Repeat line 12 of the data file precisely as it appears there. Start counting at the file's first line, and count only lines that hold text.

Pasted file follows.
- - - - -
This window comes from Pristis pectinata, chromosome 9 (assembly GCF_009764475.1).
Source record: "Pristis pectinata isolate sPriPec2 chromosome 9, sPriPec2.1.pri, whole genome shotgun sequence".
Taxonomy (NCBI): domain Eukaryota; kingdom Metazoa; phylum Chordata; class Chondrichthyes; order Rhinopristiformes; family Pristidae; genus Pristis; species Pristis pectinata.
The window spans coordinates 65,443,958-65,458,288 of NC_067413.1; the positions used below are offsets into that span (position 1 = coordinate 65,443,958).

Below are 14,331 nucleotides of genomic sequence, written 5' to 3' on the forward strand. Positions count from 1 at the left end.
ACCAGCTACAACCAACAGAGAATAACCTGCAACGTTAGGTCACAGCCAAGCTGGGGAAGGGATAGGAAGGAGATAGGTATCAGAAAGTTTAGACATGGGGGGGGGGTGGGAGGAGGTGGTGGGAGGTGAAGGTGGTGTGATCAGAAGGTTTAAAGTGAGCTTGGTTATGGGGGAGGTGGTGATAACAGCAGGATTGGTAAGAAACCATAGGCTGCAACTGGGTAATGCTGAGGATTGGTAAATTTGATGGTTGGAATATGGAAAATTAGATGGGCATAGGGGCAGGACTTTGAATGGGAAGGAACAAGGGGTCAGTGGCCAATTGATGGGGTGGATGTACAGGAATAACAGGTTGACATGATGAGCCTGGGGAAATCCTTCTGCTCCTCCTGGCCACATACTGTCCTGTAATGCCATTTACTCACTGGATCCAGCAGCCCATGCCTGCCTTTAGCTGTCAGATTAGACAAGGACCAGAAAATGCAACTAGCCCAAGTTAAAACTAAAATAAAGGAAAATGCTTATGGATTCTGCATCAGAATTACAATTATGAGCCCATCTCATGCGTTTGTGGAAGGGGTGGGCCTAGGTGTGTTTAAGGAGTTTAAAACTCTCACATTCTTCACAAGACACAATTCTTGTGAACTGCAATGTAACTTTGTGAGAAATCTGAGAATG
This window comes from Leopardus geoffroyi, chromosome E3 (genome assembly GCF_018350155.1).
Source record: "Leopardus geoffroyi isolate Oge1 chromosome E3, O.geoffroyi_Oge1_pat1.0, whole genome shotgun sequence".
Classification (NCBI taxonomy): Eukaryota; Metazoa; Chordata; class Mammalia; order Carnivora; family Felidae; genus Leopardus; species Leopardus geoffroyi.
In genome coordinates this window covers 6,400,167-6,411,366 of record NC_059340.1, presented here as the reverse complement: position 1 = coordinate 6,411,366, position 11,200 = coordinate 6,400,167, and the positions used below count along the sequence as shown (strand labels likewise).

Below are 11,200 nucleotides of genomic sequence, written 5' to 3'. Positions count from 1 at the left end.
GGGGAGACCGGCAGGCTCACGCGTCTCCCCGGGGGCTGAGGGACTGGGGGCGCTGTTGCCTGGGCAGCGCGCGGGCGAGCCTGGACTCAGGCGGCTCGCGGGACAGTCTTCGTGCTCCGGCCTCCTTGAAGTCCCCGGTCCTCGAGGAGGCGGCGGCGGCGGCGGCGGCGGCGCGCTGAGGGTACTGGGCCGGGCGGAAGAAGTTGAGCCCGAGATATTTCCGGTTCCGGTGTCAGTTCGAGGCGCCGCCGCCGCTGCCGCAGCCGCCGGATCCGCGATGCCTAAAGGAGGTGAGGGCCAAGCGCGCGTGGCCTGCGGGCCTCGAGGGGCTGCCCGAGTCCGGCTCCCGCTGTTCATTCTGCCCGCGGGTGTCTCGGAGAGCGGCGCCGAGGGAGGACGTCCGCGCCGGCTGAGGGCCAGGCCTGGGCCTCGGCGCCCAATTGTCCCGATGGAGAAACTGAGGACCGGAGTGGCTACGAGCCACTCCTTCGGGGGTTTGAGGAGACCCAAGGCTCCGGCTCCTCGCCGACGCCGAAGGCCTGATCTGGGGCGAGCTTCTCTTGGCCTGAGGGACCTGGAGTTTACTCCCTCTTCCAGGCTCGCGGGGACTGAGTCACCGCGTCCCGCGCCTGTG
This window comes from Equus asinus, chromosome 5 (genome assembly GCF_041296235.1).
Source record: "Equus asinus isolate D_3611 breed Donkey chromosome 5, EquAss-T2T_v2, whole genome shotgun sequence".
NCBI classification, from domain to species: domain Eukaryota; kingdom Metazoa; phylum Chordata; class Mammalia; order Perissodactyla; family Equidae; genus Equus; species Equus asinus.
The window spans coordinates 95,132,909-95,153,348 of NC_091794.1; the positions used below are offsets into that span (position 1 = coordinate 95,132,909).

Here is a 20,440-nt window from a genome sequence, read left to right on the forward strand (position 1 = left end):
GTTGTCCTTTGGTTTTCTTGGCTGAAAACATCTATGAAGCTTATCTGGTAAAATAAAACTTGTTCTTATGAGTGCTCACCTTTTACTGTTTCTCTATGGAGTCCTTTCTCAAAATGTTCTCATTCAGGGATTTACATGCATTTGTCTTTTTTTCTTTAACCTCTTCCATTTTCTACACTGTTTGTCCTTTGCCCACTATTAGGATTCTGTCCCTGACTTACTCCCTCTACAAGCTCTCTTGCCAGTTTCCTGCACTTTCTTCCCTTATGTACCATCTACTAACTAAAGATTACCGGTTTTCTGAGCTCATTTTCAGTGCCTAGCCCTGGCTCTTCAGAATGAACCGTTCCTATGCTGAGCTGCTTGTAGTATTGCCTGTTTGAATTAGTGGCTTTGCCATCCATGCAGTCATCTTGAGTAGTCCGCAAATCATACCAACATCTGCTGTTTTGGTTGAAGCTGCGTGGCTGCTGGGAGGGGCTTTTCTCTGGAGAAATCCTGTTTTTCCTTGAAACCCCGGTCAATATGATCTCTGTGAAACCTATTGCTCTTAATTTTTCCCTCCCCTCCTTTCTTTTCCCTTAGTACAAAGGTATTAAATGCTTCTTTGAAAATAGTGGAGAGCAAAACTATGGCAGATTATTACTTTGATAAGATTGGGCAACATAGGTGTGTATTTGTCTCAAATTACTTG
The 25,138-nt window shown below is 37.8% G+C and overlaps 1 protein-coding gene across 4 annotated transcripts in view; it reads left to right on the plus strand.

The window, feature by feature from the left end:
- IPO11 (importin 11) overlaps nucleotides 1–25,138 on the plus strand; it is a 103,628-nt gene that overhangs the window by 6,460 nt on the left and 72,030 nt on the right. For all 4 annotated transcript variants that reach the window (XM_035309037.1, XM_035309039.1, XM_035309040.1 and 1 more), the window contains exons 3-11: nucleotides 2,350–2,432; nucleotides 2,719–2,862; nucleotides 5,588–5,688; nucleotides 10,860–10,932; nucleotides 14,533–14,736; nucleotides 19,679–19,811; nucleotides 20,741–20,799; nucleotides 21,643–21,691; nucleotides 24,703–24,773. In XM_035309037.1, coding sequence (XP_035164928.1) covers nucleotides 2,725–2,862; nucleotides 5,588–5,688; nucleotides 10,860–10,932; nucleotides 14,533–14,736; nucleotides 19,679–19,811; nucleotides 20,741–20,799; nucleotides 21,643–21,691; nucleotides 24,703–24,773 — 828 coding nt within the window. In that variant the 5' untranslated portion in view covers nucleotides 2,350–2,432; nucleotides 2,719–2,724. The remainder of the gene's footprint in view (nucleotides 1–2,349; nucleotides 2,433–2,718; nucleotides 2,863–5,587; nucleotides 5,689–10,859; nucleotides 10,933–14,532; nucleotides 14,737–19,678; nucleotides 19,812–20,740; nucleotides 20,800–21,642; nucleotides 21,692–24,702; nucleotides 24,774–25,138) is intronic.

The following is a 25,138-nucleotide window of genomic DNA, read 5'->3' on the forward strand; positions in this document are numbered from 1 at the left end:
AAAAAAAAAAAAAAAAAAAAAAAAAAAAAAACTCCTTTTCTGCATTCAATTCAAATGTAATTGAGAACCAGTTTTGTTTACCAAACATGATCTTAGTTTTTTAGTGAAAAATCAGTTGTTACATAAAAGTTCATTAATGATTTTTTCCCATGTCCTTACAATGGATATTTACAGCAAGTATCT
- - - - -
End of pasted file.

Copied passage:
GGGGAGACCGGCAGGCTCACGCGTCTCCCCGGGGGCTGAGGGACTGGGGGCGCTGTTGCCTGGGCAGCGCGCGGGCGAGCCTGGACTCAGGCGGCTCGCGGGACAGTCTTCGTGCTCCGGCCTCCTTGAAGTCCCCGGTCCTCGAGGAGGCGGCGGCGGCGGCGGCGGCGGCGCGCTGAGGGTACTGGGCCGGGCGGAAGAAGTTGAGCCCGAGATATTTCCGGTTCCGGTGTCAGTTCGAGGCGCCGCCGCCGCTGCCGCAGCCGCCGGATCCGCGATGCCTAAAGGAGGTGAGGGCCAAGCGCGCGTGGCCTGCGGGCCTCGAGGGGCTGCCCGAGTCCGGCTCCCGCTGTTCATTCTGCCCGCGGGTGTCTCGGAGAGCGGCGCCGAGGGAGGACGTCCGCGCCGGCTGAGGGCCAGGCCTGGGCCTCGGCGCCCAATTGTCCCGATGGAGAAACTGAGGACCGGAGTGGCTACGAGCCACTCCTTCGGGGGTTTGAGGAGACCCAAGGCTCCGGCTCCTCGCCGACGCCGAAGGCCTGATCTGGGGCGAGCTTCTCTTGGCCTGAGGGACCTGGAGTTTACTCCCTCTTCCAGGCTCGCGGGGACTGAGTCACCGCGTCCCGCGCCTGTG